France formally recognizes Libyan rebel’s authority

French President Nicolas Sarkozy, left, shakes hands with Mahmoud Jibril, right, and Ali Al-Esawi, representatives of the newly formed council based in the eastern Libyan city of Benghazi, after a meeting at the Elysee Palace, in Paris, Thursday, March 10, 2011. France has formally recognized the Libyan opposition

France is the first country to formally recognise the legitimacy of Libya’s rebel National Transitional Council and will open an embassy in Benghazi, the government announced after meeting with NTC representatives in Paris Thursday.

France blazed a diplomatic trail as it recognized a newly formed Libyan opposition group Thursday, drawing the ire of other European nations for stepping out on its own even as the situation in Libya remained unclear.In Washington, U.S. Secretary of Hillary Rodham Clinton said she will meet with members of the Libyan opposition, both in the U.S. and when she travels to Egypt and Tunisia next week.

French President Nicolas Sarkozy shook hands with two representatives of Libya’s Interim Governing Council on the steps of the Elysee Palace in Paris, as the European Union approved further sanctions to address the country’s bloody crackdown and declare Gadhafi’s strongman rule over.

“We must now engage in dialogue with the new representatives in Libya,” French Foreign Minister Alain Juppe said. Sarkozy promised to exchange ambassadors with the council, according to his office, which later described the move as a political gesture, not an act with international legal impact.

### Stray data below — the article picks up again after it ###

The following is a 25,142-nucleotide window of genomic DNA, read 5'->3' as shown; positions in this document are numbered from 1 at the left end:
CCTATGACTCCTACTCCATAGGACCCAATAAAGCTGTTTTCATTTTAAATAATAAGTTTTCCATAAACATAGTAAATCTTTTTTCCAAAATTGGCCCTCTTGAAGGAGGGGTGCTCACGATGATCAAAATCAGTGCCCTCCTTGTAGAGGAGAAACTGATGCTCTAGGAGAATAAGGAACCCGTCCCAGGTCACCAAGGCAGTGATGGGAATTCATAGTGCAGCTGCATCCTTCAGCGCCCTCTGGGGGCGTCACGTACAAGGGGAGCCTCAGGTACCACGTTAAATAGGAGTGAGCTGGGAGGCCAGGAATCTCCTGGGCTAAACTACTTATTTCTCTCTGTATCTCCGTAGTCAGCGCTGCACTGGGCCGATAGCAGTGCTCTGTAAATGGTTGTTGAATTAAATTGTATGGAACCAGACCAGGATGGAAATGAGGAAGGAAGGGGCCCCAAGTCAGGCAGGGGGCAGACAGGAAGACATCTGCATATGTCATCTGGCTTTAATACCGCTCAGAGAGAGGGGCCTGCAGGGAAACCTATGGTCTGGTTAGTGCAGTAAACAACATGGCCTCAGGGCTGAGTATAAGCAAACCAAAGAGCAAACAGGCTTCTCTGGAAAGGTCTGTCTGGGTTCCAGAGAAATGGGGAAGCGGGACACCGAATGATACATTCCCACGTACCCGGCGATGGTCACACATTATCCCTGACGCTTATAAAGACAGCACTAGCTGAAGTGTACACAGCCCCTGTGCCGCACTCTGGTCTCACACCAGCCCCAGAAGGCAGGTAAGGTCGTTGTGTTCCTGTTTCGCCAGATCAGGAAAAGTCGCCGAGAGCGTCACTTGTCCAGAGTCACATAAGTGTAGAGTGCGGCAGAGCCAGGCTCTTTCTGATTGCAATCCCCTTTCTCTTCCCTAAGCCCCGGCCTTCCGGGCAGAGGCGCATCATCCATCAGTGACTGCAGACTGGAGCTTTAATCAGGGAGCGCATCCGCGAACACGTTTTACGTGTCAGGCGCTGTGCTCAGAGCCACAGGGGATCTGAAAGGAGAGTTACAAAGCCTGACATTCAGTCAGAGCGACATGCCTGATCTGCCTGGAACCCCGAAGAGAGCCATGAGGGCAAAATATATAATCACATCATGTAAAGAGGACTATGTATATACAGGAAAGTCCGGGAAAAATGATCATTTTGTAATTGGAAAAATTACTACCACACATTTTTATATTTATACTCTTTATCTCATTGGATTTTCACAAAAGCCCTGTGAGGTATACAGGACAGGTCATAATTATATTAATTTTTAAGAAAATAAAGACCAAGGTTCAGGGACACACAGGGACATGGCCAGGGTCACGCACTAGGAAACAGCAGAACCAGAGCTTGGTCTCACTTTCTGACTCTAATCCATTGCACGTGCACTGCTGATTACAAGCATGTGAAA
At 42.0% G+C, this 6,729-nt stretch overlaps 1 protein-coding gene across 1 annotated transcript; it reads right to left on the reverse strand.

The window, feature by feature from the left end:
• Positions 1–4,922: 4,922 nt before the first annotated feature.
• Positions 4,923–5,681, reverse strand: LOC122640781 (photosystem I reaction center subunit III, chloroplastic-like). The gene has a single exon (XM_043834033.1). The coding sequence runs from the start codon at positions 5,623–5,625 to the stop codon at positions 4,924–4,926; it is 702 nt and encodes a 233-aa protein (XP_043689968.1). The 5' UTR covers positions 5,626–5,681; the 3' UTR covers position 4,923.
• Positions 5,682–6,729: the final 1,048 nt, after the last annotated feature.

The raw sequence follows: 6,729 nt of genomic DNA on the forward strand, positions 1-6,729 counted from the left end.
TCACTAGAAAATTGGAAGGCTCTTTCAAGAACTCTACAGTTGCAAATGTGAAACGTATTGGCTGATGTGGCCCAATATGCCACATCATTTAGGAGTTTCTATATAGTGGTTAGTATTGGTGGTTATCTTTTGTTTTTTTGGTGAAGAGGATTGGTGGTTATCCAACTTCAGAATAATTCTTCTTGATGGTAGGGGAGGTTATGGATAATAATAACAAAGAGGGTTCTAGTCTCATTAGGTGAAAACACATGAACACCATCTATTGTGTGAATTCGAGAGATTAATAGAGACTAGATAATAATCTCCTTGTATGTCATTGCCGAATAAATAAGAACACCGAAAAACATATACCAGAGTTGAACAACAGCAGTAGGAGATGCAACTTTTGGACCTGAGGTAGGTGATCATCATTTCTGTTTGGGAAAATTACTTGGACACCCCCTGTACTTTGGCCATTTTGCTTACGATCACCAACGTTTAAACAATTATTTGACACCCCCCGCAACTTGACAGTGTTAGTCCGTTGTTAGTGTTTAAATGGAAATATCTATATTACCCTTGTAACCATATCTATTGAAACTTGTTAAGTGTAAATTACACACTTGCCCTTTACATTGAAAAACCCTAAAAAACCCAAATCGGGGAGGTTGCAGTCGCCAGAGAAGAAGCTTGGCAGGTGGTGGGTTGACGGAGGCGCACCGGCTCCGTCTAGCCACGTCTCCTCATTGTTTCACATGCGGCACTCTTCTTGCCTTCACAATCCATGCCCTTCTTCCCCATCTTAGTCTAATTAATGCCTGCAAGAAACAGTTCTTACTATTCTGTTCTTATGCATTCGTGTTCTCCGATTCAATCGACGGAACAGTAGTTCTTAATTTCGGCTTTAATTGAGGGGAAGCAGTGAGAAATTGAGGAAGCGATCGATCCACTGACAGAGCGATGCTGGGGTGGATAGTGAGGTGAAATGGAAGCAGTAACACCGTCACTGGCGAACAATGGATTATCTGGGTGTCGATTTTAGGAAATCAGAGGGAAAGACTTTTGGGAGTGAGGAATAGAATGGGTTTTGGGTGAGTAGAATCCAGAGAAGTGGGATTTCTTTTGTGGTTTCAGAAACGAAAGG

Libya’s Interim Governing Council is an umbrella group made up of rebels based in the eastern city of Benghazi, which was taken over in a deadly uprising that has spread throughout much of the oil-rich North African country.

At a meeting of EU foreign ministers in Brussels, Juppe came under immediate pressure for forcing a crack in the diplomatic front the West has shown since fighting began in Libya last month, with British Foreign Secretary William Hague admonishing, “we recognize states rather than groups within states.”

“It didn’t win a consensus; quite the opposite,” Belgian Foreign Minister Steven Vanackere said of the French move. “It won reserved, even negative reactions.”

The Netherlands, which still has an ambassador and embassy in Tripoli, was taken aback. The country is in an especially difficult position, because it is still trying to negotiate the release of three marines captured in Sirte, a Gadhafi stronghold.

Libyan state TV reported late Thursday that the three, who were captured Feb. 27 after a botched evacuation mission, will be handed over to a European delegation.

“There is not yet enough clarity about these opposition groups in and around Benghazi,” said Dutch Foreign Minister Uri Rosenthal, who preached caution.

But contacts between Western officials and opposition leaders are becoming more frequent. Hague said Thursday he had spoken by telephone with Mahmoud Jabril, special envoy of the Libyan Transitional National Council, before leaving talks in Brussels.

Given it’s complicated history in the region, France is being proactive in trying to shape the sudden winds of change in north Africa. France acknowledges that the way of doing things in the past is no longer sustainable, especially given the demographics of the various countries.
Here is video report of President Sarkozy’s meeting with NTC.

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